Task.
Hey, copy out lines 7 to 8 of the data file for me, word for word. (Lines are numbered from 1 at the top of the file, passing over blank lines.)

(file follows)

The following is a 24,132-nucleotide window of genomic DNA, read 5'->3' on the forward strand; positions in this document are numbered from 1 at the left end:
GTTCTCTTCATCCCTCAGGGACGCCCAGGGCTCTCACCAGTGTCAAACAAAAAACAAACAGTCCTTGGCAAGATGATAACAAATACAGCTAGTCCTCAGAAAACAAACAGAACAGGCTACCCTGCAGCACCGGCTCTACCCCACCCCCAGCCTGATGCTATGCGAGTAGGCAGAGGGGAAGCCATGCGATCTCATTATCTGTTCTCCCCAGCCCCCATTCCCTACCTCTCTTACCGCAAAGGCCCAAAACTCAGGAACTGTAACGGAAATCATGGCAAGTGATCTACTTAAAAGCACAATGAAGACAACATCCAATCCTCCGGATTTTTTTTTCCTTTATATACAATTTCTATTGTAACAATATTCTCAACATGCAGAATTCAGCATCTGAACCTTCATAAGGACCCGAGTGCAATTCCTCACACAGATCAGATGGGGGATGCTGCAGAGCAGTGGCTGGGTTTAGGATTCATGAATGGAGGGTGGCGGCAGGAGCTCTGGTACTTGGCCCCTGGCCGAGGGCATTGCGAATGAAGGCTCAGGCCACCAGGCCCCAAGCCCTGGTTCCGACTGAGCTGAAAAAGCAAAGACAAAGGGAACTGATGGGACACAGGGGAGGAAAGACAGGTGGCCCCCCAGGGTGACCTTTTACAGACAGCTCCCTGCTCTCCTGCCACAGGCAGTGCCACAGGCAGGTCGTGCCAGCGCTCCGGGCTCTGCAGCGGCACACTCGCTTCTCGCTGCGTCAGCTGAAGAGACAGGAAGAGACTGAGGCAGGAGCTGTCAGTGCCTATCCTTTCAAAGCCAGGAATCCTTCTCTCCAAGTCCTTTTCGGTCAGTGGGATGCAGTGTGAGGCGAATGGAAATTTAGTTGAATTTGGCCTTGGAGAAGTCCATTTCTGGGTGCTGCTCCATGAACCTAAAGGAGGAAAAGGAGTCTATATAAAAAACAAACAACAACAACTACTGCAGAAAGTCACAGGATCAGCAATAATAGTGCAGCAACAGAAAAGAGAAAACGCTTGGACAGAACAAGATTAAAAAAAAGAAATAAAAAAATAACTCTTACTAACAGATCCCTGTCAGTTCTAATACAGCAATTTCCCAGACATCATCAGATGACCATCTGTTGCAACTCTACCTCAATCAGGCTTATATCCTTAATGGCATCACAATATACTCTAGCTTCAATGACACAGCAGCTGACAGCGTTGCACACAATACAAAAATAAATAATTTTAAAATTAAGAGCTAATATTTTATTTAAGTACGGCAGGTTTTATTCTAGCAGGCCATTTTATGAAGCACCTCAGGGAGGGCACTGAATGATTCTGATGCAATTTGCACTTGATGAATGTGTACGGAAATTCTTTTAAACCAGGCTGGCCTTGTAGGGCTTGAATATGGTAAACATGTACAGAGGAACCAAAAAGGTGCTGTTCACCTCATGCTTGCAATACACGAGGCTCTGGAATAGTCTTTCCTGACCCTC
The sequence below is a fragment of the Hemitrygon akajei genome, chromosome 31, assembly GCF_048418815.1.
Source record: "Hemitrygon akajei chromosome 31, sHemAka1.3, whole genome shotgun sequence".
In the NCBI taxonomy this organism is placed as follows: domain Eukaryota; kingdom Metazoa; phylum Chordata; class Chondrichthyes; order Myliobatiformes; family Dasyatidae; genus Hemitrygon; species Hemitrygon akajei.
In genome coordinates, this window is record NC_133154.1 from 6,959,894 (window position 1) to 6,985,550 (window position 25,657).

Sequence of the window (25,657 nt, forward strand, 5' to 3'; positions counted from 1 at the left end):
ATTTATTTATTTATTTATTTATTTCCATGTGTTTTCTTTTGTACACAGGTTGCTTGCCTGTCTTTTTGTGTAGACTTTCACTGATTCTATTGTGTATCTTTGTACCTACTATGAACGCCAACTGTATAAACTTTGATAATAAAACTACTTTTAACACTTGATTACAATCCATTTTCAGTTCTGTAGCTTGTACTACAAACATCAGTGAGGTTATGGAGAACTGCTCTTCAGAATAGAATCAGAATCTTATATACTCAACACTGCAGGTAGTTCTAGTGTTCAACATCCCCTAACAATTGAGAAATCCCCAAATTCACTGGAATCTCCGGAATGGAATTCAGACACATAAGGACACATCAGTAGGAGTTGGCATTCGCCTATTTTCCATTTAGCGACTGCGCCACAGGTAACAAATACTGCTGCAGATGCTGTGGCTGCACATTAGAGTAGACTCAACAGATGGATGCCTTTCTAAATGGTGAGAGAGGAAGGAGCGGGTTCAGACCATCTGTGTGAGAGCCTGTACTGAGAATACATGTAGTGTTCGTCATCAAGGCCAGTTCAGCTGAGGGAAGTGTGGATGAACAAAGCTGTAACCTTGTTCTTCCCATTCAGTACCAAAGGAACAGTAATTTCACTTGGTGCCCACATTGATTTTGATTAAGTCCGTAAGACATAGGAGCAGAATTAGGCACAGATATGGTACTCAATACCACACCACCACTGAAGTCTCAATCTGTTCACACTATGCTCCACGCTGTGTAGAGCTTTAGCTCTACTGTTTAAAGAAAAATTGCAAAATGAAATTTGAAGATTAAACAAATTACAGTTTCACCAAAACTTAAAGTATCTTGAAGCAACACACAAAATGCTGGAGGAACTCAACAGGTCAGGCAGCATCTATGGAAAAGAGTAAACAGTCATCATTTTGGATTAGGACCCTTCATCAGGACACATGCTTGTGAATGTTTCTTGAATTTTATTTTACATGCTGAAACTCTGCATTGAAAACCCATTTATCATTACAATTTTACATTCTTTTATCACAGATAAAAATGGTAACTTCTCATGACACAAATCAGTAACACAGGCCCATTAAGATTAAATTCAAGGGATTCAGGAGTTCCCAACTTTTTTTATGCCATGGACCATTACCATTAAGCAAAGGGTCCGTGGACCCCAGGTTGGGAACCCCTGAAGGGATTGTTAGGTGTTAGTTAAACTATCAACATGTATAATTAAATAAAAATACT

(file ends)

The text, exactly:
Sequence of the window (25,657 nt, forward strand, 5' to 3'; positions counted from 1 at the left end):
ATTTATTTATTTATTTATTTATTTCCATGTGTTTTCTTTTGTACACAGGTTGCTTGCCTGTCTTTTTGTGTAGACTTTCACTGATTCTATTGTGTATCTTTGTACCTACTATGAACGCCAACTGTATAAACTTTGATAATAAAACTACTTTTAACACTTGATTACAATCCATTTTCAGTTCTGTAGCTTGTACTACAAACATCAGTGAGGTTATGGAGAACTGCTCTTCAGAATAGAATCAGAATCTTATATACTCAACACTGCAGGTAGTTCTAGTGTTCAACATCCCCTAACAATTGAGAAATCCCCAAATTCACTGGAATCTCCGGAATGGAATTCAGACACATAAGGACACATCAGTAGGAGTTGGCATTCGCCTATTTTCCATTTAGCGACTGCGCCACAGGTAACAAATACTGCTGCAGATGCTGTGGCTGCACATTAGAGTAGACTCAACAGATGGATGCCTTTCTAAATGGTGAGAGAGGAAGGAGCGGGTTCAGACCATCTGTGTGAGAGCCTGTACTGAGAATACATGTAGTGTTCGTCATCAAGGCCAGTTCAGCTGAGGGAAGTGTGGATGAACAAAGCTGTAACCTTGTTCTTCCCATTCAGTACCAAAGGAACAGTAATTTCACTTGGTGCCCACATTGATTTTGATTAAGTCCGTAAGACATAGGAGCAGAATTAGGCACAGATATGGTACTCAATACCACACCACCACTGAAGTCTCAATCTGTTCACACTATGCTCCACGCTGTGTAGAGCTTTAGCTCTACTGTTTAAAGAAAAATTGCAAAATGAAATTTGAAGATTAAACAAATTACAGTTTCACCAAAACTTAAAGTATCTTGAAGCAACACACAAAATGCTGGAGGAACTCAACAGGTCAGGCAGCATCTATGGAAAAGAGTAAACAGTCATCATTTTGGATTAGGACCCTTCATCAGGACACATGCTTGTGAATGTTTCTTGAATTTTATTTTACATGCTGAAACTCTGCATTGAAAACCCATTTATCATTACAATTTTACATTCTTTTATCACAGATAAAAATGGTAACTTCTCATGACACAAATCAGTAACACAGGCCCATTAAGATTAAATTCAAGGGATTCAGGAGTTCCCAACTTTTTTTATGCCATGGACCATTACCATTAAGCAAAGGGTCCGTGGACCCCAGGTTGGGAACCCCTGAAGGGATTGTTAGGTGTTAGTTAAACTATCAACATGTATAATTAAATAAAAATACT